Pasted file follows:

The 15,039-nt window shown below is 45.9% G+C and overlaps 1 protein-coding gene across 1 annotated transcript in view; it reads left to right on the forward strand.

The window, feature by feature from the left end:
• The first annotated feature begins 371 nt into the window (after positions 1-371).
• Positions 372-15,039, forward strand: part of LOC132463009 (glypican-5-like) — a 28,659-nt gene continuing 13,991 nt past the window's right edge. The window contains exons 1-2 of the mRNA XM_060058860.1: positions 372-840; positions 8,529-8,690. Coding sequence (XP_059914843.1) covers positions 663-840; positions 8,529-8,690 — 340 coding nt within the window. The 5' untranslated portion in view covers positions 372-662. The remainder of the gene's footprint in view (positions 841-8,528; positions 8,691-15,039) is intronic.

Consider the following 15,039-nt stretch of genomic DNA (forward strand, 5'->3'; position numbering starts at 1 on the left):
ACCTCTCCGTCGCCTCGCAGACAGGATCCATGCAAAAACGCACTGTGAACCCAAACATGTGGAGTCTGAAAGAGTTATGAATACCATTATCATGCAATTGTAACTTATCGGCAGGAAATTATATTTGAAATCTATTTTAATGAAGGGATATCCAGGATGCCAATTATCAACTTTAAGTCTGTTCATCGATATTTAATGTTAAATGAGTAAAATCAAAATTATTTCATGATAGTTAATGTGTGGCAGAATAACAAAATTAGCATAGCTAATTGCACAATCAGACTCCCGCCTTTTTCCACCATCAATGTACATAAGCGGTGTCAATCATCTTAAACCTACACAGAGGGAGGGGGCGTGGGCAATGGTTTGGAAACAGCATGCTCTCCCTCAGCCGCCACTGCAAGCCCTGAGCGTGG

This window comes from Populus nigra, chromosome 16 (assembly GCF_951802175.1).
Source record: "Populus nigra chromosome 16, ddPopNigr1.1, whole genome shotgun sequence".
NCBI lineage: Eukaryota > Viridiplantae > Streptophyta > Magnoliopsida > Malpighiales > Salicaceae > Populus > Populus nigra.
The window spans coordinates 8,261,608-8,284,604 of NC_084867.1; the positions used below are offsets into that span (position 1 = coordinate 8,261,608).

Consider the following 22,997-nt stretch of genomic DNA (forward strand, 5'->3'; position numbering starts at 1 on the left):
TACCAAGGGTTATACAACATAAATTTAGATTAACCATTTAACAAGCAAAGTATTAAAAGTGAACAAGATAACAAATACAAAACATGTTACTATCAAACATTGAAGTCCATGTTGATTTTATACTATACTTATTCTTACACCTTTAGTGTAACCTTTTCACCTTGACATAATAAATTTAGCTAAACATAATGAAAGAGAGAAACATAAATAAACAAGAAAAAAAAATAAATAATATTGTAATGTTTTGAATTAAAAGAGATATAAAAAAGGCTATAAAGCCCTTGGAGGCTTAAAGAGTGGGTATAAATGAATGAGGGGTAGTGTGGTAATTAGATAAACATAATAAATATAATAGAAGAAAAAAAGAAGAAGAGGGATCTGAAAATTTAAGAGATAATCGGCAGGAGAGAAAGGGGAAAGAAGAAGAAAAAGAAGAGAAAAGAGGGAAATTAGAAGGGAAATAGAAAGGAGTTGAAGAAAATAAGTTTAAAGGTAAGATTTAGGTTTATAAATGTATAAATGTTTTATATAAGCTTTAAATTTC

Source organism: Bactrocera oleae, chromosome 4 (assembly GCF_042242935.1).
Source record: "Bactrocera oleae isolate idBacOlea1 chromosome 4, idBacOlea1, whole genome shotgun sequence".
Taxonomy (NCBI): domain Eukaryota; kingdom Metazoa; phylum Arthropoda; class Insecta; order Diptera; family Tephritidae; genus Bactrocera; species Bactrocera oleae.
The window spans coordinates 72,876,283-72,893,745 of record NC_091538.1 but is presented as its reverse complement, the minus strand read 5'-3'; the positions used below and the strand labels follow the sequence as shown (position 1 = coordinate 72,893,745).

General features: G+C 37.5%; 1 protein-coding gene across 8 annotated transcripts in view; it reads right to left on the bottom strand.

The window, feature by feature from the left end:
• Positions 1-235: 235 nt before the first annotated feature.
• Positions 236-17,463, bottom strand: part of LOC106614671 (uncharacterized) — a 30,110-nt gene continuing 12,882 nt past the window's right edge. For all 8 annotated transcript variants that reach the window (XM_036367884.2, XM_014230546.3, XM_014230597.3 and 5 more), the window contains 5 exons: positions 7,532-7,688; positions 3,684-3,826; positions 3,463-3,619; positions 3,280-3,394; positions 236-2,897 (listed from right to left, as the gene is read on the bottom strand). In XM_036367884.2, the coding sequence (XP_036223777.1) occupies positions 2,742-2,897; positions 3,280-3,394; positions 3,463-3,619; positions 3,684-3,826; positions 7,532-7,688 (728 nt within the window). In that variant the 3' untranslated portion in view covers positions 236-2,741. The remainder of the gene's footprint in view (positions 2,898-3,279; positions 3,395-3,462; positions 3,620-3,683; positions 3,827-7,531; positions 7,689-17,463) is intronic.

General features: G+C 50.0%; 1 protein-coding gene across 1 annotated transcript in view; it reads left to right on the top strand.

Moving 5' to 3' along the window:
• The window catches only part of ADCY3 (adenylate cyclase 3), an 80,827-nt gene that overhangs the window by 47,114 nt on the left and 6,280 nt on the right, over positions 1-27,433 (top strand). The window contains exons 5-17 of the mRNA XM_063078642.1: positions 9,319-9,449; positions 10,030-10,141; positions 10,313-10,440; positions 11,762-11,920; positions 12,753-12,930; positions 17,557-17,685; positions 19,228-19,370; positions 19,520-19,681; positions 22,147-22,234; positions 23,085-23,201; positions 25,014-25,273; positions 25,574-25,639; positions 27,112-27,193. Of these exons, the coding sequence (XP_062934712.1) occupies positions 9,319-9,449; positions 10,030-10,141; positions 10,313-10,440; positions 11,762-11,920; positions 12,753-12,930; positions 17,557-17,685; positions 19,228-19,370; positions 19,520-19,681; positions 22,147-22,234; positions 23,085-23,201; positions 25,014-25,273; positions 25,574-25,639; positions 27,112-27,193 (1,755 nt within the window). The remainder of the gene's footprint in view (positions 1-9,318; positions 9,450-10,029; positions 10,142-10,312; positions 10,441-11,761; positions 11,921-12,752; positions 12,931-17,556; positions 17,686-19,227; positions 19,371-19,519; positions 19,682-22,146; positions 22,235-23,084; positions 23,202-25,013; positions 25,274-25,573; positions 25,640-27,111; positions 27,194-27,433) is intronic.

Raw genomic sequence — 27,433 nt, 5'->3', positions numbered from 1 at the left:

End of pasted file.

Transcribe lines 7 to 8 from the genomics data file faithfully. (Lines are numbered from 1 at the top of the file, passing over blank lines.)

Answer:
This window comes from Populus nigra, chromosome 16 (assembly GCF_951802175.1).
Source record: "Populus nigra chromosome 16, ddPopNigr1.1, whole genome shotgun sequence".